I was just wondering if this is a different type of flexibility.

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Are these positions to the front, side or back?

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Front and side mostly, but arabesque penchee hits a wall as well because of tightness in the standing leg hamstrings.


I think Tiger expressed my conundrum. I'm going to re-phrase as a question.


[iS] the passive range of a stretch [ANY] indication of how much resistance you feel when doing the stretch?


Two people, Sally and Molly, can do a full split front back. Sally feels more stretch in her hamstring when she does the split, but manages without too much discomfort. Molly plunks right down. Is Molly more flexible?


Do you need strength to overcome the resistance in the muscle, say in arabeque penchee, or do you build less resistance to the stretch in the muscle? Or both?

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What an interesting question :lol: I don't know enough about the issue, but I've been thinking about stretching esp. in ballet class lately.


I go to classes with a friend who has done gymnastics as a child and has an impressive range of motion in most directions. I'd probably call her flexible because of that. However, when we stretch in class, it seems that her muscles don't stretch as pleasantly and nicely in the stretches we do. Instead, she stretches easily up to a point and then each additional inch has to be fought for. My range of motion is pitiful in comparison, but the "end-feel" of the stretches is nice and well, stretchy.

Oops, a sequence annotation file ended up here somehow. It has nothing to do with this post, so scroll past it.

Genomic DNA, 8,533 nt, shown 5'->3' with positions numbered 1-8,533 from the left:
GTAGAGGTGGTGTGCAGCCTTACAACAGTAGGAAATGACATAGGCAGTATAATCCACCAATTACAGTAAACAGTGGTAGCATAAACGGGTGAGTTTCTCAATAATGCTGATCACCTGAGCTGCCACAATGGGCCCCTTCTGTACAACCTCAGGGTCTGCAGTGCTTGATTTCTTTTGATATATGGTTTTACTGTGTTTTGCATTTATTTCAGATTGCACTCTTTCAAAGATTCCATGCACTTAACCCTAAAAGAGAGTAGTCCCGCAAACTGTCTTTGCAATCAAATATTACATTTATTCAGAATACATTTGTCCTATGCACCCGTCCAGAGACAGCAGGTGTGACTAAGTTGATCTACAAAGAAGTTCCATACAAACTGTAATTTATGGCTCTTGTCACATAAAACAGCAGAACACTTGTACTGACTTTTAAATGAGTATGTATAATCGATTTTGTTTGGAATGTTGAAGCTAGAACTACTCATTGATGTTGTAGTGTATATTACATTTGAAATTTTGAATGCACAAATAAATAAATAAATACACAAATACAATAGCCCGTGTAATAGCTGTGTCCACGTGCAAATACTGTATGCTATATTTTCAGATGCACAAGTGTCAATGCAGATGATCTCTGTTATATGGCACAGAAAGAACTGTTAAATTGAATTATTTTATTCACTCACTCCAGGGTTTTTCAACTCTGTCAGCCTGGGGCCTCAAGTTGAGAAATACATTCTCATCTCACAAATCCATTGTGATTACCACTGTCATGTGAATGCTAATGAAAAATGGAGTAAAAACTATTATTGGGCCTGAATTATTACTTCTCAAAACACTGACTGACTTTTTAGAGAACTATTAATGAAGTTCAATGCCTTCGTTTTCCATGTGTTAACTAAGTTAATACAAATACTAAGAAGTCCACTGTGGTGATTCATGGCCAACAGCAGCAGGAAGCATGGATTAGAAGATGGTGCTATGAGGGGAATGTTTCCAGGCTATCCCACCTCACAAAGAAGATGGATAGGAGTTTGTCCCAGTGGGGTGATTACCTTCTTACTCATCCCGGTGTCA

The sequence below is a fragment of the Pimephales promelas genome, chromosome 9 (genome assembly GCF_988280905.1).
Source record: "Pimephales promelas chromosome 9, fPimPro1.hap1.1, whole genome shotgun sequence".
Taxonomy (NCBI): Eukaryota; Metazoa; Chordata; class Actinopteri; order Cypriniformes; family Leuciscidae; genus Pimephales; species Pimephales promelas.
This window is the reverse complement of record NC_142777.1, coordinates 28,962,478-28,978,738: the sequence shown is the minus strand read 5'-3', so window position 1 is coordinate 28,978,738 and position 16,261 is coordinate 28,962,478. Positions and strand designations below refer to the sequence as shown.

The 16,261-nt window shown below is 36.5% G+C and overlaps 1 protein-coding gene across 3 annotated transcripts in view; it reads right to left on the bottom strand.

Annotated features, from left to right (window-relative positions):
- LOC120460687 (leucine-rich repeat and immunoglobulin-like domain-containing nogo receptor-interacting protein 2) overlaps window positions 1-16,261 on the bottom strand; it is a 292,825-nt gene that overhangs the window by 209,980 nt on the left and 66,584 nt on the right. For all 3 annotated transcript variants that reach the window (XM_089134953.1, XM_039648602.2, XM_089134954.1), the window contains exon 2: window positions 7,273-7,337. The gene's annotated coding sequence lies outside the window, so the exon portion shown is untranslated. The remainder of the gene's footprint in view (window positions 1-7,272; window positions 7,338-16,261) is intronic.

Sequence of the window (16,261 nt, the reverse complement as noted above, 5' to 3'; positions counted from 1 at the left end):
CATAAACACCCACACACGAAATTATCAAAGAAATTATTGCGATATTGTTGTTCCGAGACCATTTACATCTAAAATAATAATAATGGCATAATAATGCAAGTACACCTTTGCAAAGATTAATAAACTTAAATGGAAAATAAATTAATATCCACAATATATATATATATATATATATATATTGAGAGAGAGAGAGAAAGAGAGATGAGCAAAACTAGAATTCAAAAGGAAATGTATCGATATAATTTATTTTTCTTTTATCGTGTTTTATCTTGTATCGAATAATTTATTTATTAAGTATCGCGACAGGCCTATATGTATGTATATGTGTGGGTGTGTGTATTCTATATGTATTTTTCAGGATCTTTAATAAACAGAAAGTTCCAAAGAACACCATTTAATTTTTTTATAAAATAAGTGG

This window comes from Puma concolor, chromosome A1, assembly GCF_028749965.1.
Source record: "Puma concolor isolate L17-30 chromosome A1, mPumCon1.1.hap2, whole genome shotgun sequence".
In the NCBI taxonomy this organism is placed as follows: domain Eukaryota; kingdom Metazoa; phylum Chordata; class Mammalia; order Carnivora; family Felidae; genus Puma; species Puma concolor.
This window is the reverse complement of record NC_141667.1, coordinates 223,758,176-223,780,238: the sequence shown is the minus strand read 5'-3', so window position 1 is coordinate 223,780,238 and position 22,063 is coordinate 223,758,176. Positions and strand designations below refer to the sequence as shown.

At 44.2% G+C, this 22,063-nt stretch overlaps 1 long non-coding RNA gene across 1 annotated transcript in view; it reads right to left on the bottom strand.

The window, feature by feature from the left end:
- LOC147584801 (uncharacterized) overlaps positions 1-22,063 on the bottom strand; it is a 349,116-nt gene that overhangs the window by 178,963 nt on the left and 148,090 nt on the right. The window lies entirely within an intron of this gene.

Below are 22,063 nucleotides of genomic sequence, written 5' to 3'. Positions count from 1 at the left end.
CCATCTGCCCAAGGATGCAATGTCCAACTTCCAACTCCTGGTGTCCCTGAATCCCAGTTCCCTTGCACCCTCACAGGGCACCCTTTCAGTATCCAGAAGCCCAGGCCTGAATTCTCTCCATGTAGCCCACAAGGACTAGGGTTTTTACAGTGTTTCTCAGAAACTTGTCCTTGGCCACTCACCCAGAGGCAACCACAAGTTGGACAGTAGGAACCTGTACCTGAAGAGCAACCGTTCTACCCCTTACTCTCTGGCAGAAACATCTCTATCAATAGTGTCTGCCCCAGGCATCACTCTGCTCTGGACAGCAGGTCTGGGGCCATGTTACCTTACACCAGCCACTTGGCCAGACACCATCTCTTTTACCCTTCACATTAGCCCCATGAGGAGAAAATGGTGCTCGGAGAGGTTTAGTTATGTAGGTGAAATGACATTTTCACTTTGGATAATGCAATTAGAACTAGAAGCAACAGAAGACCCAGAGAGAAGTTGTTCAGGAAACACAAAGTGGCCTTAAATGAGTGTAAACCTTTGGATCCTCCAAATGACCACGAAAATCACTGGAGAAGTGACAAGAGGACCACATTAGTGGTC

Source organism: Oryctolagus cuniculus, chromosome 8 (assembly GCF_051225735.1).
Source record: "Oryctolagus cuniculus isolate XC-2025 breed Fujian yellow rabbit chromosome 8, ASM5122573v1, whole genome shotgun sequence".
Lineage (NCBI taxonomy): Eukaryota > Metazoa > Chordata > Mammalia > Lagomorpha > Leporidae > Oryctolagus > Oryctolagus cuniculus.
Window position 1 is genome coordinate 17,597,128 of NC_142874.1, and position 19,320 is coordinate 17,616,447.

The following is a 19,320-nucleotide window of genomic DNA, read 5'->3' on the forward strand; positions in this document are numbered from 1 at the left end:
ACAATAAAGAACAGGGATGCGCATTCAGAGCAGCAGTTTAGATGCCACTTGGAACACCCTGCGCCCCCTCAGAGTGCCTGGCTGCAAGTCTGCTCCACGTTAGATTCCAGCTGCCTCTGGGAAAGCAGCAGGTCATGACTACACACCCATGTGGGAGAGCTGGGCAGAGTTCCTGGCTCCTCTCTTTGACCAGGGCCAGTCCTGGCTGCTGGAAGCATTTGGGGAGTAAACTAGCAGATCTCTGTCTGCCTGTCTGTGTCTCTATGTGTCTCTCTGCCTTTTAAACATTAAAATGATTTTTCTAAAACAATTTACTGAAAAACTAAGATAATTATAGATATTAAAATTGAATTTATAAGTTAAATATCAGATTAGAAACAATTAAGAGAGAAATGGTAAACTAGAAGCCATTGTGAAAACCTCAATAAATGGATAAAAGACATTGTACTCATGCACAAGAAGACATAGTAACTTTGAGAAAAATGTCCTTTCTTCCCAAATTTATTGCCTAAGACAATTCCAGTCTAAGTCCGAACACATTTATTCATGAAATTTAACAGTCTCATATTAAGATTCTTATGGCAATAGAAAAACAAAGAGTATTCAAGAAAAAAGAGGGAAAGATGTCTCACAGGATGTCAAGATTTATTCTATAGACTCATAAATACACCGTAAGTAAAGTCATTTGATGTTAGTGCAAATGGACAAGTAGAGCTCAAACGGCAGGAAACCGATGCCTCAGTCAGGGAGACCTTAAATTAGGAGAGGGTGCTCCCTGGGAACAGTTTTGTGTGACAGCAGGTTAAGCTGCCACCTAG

The Molly-style flexibility, easy and loose, would probably be nice to have... but it feels easier to *improve* flexibility when you are working against resistance. When flexibility is more of a problem than strength, it feels as if improving the passive stretch in hamstrings, say, directly improves extension as well. Of course, most of us also need to improve strength to hold that extension at what would be stretch-wise comfortable height, and the extension never (?) reaches the extent of passive stretch.


Like Tiger said, it may also pay off to stretch the surrounding muscles: the gastrocnemius, gluteals, the adductors and the tensor fascia latae... my PT told me to stretch the gluteals carefully and often so that the hip flexors won't have to work as hard to extend the leg. Loosening the ischial nerve within its sheath (?) was also recommended to me -- apparently this will also make unfolding the leg easier. Dunno enough about the physiological side of this, anyway, but I'd recommend a visit to dance-oriented PT to anyone interested in stretching as efficiently as possible... it's helped me a lot.


Sorry for the rambling :innocent: I hope someone more knowledgeable will correct me on the facts, too.